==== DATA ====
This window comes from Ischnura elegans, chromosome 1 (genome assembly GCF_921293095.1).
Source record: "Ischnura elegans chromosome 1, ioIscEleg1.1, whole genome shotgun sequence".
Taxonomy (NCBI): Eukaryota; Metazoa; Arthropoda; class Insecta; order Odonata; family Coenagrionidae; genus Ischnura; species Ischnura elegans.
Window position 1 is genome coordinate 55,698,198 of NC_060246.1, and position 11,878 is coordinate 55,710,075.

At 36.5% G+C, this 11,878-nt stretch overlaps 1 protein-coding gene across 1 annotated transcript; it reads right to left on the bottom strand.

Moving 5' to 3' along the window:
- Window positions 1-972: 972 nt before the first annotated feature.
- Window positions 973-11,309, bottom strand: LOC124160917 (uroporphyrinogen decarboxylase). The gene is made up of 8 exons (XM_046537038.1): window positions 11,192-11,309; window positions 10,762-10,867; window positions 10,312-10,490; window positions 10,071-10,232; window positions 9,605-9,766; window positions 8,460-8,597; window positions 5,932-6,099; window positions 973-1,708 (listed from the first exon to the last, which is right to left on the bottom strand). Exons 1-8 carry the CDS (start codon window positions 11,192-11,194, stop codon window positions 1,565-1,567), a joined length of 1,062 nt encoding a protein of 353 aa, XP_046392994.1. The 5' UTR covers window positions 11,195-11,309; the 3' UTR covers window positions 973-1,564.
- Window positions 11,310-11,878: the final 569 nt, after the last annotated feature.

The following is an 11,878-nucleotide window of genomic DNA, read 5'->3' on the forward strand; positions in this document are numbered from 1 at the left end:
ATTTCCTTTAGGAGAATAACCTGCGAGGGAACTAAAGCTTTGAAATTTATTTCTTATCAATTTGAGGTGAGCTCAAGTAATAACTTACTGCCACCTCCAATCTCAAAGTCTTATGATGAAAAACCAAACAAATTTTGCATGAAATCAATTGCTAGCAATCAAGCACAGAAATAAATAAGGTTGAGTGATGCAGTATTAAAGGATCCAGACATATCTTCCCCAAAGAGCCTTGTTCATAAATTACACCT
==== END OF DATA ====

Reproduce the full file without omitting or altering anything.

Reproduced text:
This window comes from Ischnura elegans, chromosome 1 (genome assembly GCF_921293095.1).
Source record: "Ischnura elegans chromosome 1, ioIscEleg1.1, whole genome shotgun sequence".
Taxonomy (NCBI): Eukaryota; Metazoa; Arthropoda; class Insecta; order Odonata; family Coenagrionidae; genus Ischnura; species Ischnura elegans.
Window position 1 is genome coordinate 55,698,198 of NC_060246.1, and position 11,878 is coordinate 55,710,075.

At 36.5% G+C, this 11,878-nt stretch overlaps 1 protein-coding gene across 1 annotated transcript; it reads right to left on the bottom strand.

Moving 5' to 3' along the window:
- Window positions 1-972: 972 nt before the first annotated feature.
- Window positions 973-11,309, bottom strand: LOC124160917 (uroporphyrinogen decarboxylase). The gene is made up of 8 exons (XM_046537038.1): window positions 11,192-11,309; window positions 10,762-10,867; window positions 10,312-10,490; window positions 10,071-10,232; window positions 9,605-9,766; window positions 8,460-8,597; window positions 5,932-6,099; window positions 973-1,708 (listed from the first exon to the last, which is right to left on the bottom strand). Exons 1-8 carry the CDS (start codon window positions 11,192-11,194, stop codon window positions 1,565-1,567), a joined length of 1,062 nt encoding a protein of 353 aa, XP_046392994.1. The 5' UTR covers window positions 11,195-11,309; the 3' UTR covers window positions 973-1,564.
- Window positions 11,310-11,878: the final 569 nt, after the last annotated feature.

The following is an 11,878-nucleotide window of genomic DNA, read 5'->3' on the forward strand; positions in this document are numbered from 1 at the left end:
ATTTCCTTTAGGAGAATAACCTGCGAGGGAACTAAAGCTTTGAAATTTATTTCTTATCAATTTGAGGTGAGCTCAAGTAATAACTTACTGCCACCTCCAATCTCAAAGTCTTATGATGAAAAACCAAACAAATTTTGCATGAAATCAATTGCTAGCAATCAAGCACAGAAATAAATAAGGTTGAGTGATGCAGTATTAAAGGATCCAGACATATCTTCCCCAAAGAGCCTTGTTCATAAATTACACCT